By Jeremy Hallock
By James Khubiar
By Observer Staff
By Kelly Dearmore
By Jim Schutze
By Rachel Watts
By Lauren Drewes Daniels
If there's one thing the self-satisfied, liberal, tofu-munching, cappuccino-sipping, in vitro fertilization-using coastal elite hate, it's Fox News. The Rupert Murdoch-owned home to such neoconservative mouthpieces as Bill O'Reilly and Sean Hannity is known for cheerleading the Iraq war and not finding John McCain sufficiently right-wing.
It even has the audacity to declare itself "Fair and Balanced," which is approximately as accurate, liberals would argue, as Paul Wall calling himself African-American.
Which brings us to the coastal hip-hop elite's favorite whipping boy: Southern rap.
With its focus on stripped-down beats and basic lyricism, it is the spawn of Satan himself, argue the b-boyin', Shaolin-representin', G-funkin', Golden Era nostalgi-encia.
But though Fox News and Southern rap both have anti-intellectual appeal, there's more to the story than that. Rather than simply pandering to the red-state masses, they have tapped into powerful populist sensibilities in spots that didn't previously have a national voice.
By the early part of this decade, the lyricism of New York rap and the gangland stories of Los Angeles hip-hop had grown out of touch with Midwestern and Southern audiences—and, particularly, girls who wanted to dance. Production techniques had grown vastly more sophisticated, to the point where many celebrated founding fathers' tracks sounded—I hate to say it—corny.
(Don't get me wrong, Eric B. & Rakim's "Follow the Leader" is a classic song. But can you really imagine a club full of anyone but ironic hipsters dancing to it?)
The same is true of the majority of old Snoop Dogg, Warren G., Tupac and Notorious B.I.G. tracks, which tend to be more about blazing a blunt with your homies than packing a club.
And so genres like crunk and snap music stepped in to fill the void, and hit makers like Three 6 Mafia, Paul Wall, Mike Jones, the Cash Money crew and Lil Jon offered style over substance and big, ridiculous beats to stimulate your ass, if not your mind.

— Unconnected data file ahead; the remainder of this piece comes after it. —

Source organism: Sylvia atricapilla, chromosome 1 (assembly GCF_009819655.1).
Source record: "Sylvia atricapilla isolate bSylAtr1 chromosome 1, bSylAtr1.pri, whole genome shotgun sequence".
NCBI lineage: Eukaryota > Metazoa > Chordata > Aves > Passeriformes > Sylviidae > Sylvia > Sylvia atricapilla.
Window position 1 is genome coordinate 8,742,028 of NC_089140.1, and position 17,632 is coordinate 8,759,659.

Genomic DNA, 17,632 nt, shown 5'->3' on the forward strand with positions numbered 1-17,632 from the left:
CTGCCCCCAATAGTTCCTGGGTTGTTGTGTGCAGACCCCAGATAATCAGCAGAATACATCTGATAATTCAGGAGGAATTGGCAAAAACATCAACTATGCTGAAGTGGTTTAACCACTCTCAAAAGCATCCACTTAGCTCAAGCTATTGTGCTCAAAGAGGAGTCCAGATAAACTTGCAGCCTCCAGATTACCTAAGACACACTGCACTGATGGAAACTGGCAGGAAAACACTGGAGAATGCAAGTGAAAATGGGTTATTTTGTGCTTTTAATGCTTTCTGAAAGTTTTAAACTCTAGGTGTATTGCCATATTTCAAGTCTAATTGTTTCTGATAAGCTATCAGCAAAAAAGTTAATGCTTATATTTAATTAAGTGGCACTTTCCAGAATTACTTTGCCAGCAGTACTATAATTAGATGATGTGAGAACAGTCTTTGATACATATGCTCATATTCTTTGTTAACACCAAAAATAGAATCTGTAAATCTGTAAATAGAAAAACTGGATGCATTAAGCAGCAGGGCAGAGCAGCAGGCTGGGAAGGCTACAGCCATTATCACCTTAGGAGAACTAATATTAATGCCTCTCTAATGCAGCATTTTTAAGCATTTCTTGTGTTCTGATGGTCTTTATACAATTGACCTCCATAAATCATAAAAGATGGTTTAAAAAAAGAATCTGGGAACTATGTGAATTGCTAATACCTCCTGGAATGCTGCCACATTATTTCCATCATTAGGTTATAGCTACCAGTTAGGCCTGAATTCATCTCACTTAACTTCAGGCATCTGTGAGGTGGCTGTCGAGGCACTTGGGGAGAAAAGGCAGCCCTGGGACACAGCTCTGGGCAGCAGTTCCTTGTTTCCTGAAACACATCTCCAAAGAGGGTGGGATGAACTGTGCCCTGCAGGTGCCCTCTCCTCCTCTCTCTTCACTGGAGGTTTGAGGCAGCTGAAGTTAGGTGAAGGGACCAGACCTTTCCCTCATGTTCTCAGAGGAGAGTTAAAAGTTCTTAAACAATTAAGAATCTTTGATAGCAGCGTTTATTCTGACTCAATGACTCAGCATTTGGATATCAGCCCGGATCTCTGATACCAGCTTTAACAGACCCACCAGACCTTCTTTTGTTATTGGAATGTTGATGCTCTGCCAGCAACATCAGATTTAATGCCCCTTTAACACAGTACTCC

Meanwhile, rather than exercising their famous "tolerance," liberals blew a gasket after Fox News debuted in 1996, and they continue to believe it more biased and somehow lesser than CNN or MSNBC. More likely, it's because Fox News just doesn't fit their stereotypes of what a cable news channel should be. Rightfully so: Perky Fox Report host Shepard Smith certainly doesn't seem like he could hold an intelligent conversation on Russian politics. He's silly. He appears to wear eyeliner. He's energetic.
And yet, the more you watch him, the more you appreciate him for being who he is. Kinda like Atlanta's Soulja Boy and his "Crank That (Soulja Boy)" song and dance.
Similarly, detractors of Southern rap (including coastal players like Ghostface Killah and Nas) contend that it's not just different, it's worse.
Really? Is it so crass to embrace your dancing shoes over your thinking cap? Do you need to be an expert in Eastern mysticism to enjoy an album?
No. Though they can appear simplistic, the best Southern rap songs don't come about easily. Sure, screaming "Yeah!" and "OK!" at the top of your lungs (or, in the case of DJ Khaled, "We the best!") doesn't seem like it requires much effort, but you're nuts if you think crafting party-starting jams is easy. Let's not forget that the genre's brightest stars, like Houston's UGK and Scarface, New Orleans' Lil Wayne and Atlanta's T.I., Ludacris and Outkast can all hold their own with the coasts' intellectual best.
As for "minstrel rap"—that lowest common denominator outpost of the genre characterized by nursery rhyme interpretations (Jibbs' "Chain Hang Low," for example) and racial stereotypes (Ms. Peachez' "Fry That Chicken")—well, that's about as hard to defend as the shrill, reactionary pattering of Sean Hannity.
But painting the whole genre of Southern rap with a broad brush is problematic, just like it's easy to forget that beyond blowhards like Greta Van Susteren, Fox has measured, insightful hosts like Brit Hume and Chris Wallace. The latter, in fact, recently called into Fox & Friends to offer a smackdown after the show's hosts spent a couple hours trashing Obama.
So, yeah Southern Rap and Fox News: Not as different as we initially thought, huh?
Still not convinced? OK, then consider the countless Southern rap odes to big cars and, thus, the wasteful misuse of fossil fuel. That's an indulgence only the global-warming deniers on Fox News can endorse.